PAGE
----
The classroom is supposed to be a good place to use your voice, share, and make mistakes, but I felt pressure to be perfect because of the treatment I received from others. Heaven forbid I don’t triple-check my sources before answering a casual question in a ninth-grade US history class. Upon reflection, I realized I was one of the only girls in my class who frequently volunteered to speak up. This supposedly “bold” behavior helped me accumulate many names over the years, which were graciously bestowed upon me by the stars of the soccer and lacrosse teams. To list a few: “liberal girl,” “libt*rd,” “social justice warrior,” “annoying liberal,” and “PC police.”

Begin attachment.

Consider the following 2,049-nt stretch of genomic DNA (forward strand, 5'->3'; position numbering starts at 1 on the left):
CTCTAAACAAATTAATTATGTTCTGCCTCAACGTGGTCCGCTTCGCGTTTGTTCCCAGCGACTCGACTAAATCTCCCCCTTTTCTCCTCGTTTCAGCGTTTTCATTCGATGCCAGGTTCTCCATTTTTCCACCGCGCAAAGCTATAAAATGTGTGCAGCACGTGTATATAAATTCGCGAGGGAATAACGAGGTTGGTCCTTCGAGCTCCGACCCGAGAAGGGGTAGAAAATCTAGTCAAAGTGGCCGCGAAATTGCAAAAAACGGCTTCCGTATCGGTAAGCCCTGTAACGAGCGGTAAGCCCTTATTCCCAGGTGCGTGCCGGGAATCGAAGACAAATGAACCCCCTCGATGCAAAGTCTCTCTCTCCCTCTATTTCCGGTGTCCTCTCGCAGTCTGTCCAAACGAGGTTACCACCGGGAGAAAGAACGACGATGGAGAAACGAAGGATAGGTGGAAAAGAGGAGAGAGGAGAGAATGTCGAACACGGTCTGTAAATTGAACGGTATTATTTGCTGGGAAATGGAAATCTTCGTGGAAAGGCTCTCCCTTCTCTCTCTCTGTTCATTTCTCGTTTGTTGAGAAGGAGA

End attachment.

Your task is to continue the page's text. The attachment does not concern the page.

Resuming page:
I wore a tough face for a while, but fifteen-year-old Lilly was insecure and susceptible to their crap. After some time, I started to believe the things they said about me: I took up too much space, spoke too loudly, held my head too high. Their words constantly consumed me, and I slowly shrank myself to become less of a target. What hurt even more than the torment itself was seeing girls' eyes among those I feared to make contact with. They didn’t owe me anything beyond decency, and I knew that; they weren’t even my friends. Regardless, their coldness still felt like a betrayal. The trouble stemmed less from my politics and more from the fact that I was a girl who didn’t feel the need to censor herself, unless for her own social sanity. I spoke with conviction and didn’t back down from a fight. For educating myself and being firm in my beliefs, they punished me.